When I told people I was going to spend New Year in Oaxaca they didn’t hesitate to tell me that I would love it, that it was one of the mot beautiful places in Mexico. Most of the people that told me this had never visited Oaxaca. It didn’t matter. They were certain that I would love it. I had to love it.
Among the many surprises Oaxaca offered was the best collection of English language books on Mexican topics that I’ve seen in Mexico (it’s in the Museo de las Culturas de Oaxaca, adjacent to the immense Iglesia de Santo Domingo for anyone who may be interested). There, for the first time ever, I found a copy of Malcolm Lowry’s Under the Volcano, the cover hued in the same shade of moss green as the old churches of Oaxaca.
Under the Volcano, Lowry’s best known and most highly regarded novel, is set in Cuernavaca, but Oaxaca leaves a lingering presence within the novel. The protagonist (who is loosely based on Lowry) and his wife share memories of Oaxaca, of the beauty of the city and of their love burning brightly there. Later when his wife leaves him the protagonist returns to Oaxaca alone. It is a kind of test of endurance and suffering for him, a purgatory that he faces with the aid of a lot of booze.
Lowry’s own experiences in Oaxaca were not too different to this. Lowry’s first marriage broke down in Mexico, and he ended up alone in Oaxaca, lost in his alcoholism. He was thrown into jail there and later deported under suspicion of being a spy.
This is the strange alter-ego of Oaxaca. For most these days it is a paradise of great food (in enormous portions), beautiful architecture, vibrant culture and counter-culture, and well-preserved traditions. It is a popular destination for tourists, expats and students. It is also, however, conspicuously poorer than the bigger cities of the north. More people beg on the streets. More dejected animals slink through the side streets. More discontent graffiti adorns its restored walls.
Just outside of Oaxaca is Monte Alban, an ancient temple complex that receives a fraction of the attention of some of Mexico’s big name ruins. The site is situated atop a high ridge that was levelled and carved out by the Zapotec people thousands of years ago. The setting is dramatic, looking out over the valleys of Oaxaca. Its pyramid temples are beautifully restored and much of the original carving is preserved. Among the most famous carvings are ‘the dancers’, thought to be captured rival rulers who were imprisoned at Monte Alban. The carvings show these dethroned rulers with the genitals mutilated (pretty damn badly), and their bodies contorted in the agonies that preceded ritual death. Always this cruelty. Always this serenity.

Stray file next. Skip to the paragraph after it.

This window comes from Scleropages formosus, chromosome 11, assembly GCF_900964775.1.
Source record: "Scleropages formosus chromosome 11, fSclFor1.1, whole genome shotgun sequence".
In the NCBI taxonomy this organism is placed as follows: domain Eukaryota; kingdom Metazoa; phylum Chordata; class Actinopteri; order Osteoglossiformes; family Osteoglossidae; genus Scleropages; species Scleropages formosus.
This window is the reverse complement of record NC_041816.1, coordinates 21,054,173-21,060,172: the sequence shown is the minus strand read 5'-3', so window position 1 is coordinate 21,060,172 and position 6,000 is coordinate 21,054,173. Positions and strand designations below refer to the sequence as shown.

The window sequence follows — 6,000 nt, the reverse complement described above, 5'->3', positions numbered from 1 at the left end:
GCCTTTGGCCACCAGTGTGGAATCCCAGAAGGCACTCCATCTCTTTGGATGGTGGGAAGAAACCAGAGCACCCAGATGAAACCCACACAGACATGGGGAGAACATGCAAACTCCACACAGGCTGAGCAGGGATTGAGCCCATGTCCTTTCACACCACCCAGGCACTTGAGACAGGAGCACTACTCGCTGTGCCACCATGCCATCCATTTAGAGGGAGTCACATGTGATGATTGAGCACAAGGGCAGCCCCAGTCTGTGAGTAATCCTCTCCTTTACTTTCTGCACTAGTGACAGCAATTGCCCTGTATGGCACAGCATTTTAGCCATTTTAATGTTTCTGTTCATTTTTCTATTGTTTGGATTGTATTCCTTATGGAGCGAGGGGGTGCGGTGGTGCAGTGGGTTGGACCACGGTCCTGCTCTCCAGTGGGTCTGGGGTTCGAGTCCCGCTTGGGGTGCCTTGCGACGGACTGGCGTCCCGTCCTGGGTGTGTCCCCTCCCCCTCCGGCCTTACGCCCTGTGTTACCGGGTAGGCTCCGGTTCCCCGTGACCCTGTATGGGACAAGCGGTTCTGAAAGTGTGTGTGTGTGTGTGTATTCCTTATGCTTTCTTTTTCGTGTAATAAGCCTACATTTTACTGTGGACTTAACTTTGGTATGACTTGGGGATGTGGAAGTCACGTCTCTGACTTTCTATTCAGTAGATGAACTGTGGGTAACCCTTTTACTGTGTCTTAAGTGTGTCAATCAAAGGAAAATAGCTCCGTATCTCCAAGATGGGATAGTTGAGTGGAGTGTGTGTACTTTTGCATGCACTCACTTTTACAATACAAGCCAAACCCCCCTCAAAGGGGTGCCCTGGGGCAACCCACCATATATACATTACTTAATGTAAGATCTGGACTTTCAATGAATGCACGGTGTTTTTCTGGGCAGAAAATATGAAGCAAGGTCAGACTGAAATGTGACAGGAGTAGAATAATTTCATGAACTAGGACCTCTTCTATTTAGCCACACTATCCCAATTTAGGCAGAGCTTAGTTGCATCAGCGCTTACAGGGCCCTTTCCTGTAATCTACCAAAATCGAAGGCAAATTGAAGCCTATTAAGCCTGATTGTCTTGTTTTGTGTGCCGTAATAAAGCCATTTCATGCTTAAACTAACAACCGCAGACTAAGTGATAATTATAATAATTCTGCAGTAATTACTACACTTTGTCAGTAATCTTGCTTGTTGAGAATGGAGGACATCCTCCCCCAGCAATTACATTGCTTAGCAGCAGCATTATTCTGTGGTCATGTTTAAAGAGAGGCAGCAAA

Hernan Cortes, subjugator of the Aztecs and conqueror of Mexico, was given the title of (first) Marquis of the Valley of Oaxaca by the King of Spain. Cortes, for all his legendary reputation, was forever at odds with the other colonial powers of Mexico, and twice returned to Spain to defend his name. Oaxaca was a lucrative territory for Cortes, but it was also an isolating one. He was effectively retired into Oaxaca, and would never again hold an administrative position in the colonies. He spent the rest of his life filing and fighting lawsuits.
(The museum of contemporary art in Oaxaca is known as the Hernan Cortes house, even though he never lived here. Like Lowry he found Cuernavaca a more agreeable residence than his Oaxacan purgatory.)
While in Oaxaca I sampled local fare, returning time and again to atole and tlayudas. I sampled mezcals (each their own purgatory). I climb to high places and looked down over the city. I found churches that stand distinct against the million old churches of Mexico. I found art and books and friendly people and magnificent ruins. There was little in all this to suggest anything less than paradise (apart from the mezcal). So are the difficult days of Oaxaca behind it? It was only four years ago that riots in Oaxaca turned violent, and civilians were killed as police pacified the city. That deep-seated ambivalence is still present in Oaxaca. Most people, or at least most people that write or photograph or blog or whatever, will only experience the paradise, I suppose. Only a few become lost in the purgatory of Oaxaca. Their rare testimonies give a far greater depth to Oaxaca though, a troubled poignancy that may be why the city is so unforgettable.